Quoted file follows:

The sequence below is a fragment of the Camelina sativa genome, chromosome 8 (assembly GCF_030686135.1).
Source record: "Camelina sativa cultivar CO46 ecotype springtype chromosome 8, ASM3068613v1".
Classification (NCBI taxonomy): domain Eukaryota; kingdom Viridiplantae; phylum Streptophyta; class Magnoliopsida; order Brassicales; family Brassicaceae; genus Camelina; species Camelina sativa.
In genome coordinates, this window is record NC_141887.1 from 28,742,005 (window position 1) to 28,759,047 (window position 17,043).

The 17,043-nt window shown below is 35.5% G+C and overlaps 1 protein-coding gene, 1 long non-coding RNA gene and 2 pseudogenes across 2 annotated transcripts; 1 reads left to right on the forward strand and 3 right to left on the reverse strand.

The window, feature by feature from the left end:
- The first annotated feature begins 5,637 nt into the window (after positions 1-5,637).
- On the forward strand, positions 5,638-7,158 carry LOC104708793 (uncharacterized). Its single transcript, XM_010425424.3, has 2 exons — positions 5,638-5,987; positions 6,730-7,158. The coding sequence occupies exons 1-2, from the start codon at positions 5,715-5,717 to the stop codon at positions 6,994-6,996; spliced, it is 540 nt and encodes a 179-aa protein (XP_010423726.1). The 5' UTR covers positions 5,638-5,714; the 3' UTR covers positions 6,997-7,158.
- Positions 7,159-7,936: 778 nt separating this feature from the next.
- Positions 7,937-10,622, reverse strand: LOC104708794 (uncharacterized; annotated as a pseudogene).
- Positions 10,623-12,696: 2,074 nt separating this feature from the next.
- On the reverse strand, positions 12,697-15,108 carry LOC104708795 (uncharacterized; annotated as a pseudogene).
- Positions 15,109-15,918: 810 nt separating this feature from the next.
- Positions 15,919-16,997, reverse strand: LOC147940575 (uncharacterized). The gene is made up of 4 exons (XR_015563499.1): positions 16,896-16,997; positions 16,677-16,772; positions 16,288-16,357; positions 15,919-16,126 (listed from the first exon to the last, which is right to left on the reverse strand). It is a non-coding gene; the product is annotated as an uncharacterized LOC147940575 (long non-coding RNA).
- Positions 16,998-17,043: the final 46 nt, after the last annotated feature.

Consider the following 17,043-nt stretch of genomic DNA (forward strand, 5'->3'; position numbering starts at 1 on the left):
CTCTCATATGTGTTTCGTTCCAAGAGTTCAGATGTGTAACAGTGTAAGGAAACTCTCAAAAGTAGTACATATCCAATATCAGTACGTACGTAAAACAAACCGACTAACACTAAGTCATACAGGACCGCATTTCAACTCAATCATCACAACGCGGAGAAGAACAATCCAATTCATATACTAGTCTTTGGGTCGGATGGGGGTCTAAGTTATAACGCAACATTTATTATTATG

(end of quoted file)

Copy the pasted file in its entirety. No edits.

The sequence below is a fragment of the Camelina sativa genome, chromosome 8 (assembly GCF_030686135.1).
Source record: "Camelina sativa cultivar CO46 ecotype springtype chromosome 8, ASM3068613v1".
Classification (NCBI taxonomy): domain Eukaryota; kingdom Viridiplantae; phylum Streptophyta; class Magnoliopsida; order Brassicales; family Brassicaceae; genus Camelina; species Camelina sativa.
In genome coordinates, this window is record NC_141887.1 from 28,742,005 (window position 1) to 28,759,047 (window position 17,043).

The 17,043-nt window shown below is 35.5% G+C and overlaps 1 protein-coding gene, 1 long non-coding RNA gene and 2 pseudogenes across 2 annotated transcripts; 1 reads left to right on the forward strand and 3 right to left on the reverse strand.

The window, feature by feature from the left end:
- The first annotated feature begins 5,637 nt into the window (after positions 1-5,637).
- On the forward strand, positions 5,638-7,158 carry LOC104708793 (uncharacterized). Its single transcript, XM_010425424.3, has 2 exons — positions 5,638-5,987; positions 6,730-7,158. The coding sequence occupies exons 1-2, from the start codon at positions 5,715-5,717 to the stop codon at positions 6,994-6,996; spliced, it is 540 nt and encodes a 179-aa protein (XP_010423726.1). The 5' UTR covers positions 5,638-5,714; the 3' UTR covers positions 6,997-7,158.
- Positions 7,159-7,936: 778 nt separating this feature from the next.
- Positions 7,937-10,622, reverse strand: LOC104708794 (uncharacterized; annotated as a pseudogene).
- Positions 10,623-12,696: 2,074 nt separating this feature from the next.
- On the reverse strand, positions 12,697-15,108 carry LOC104708795 (uncharacterized; annotated as a pseudogene).
- Positions 15,109-15,918: 810 nt separating this feature from the next.
- Positions 15,919-16,997, reverse strand: LOC147940575 (uncharacterized). The gene is made up of 4 exons (XR_015563499.1): positions 16,896-16,997; positions 16,677-16,772; positions 16,288-16,357; positions 15,919-16,126 (listed from the first exon to the last, which is right to left on the reverse strand). It is a non-coding gene; the product is annotated as an uncharacterized LOC147940575 (long non-coding RNA).
- Positions 16,998-17,043: the final 46 nt, after the last annotated feature.

Consider the following 17,043-nt stretch of genomic DNA (forward strand, 5'->3'; position numbering starts at 1 on the left):
CTCTCATATGTGTTTCGTTCCAAGAGTTCAGATGTGTAACAGTGTAAGGAAACTCTCAAAAGTAGTACATATCCAATATCAGTACGTACGTAAAACAAACCGACTAACACTAAGTCATACAGGACCGCATTTCAACTCAATCATCACAACGCGGAGAAGAACAATCCAATTCATATACTAGTCTTTGGGTCGGATGGGGGTCTAAGTTATAACGCAACATTTATTATTATG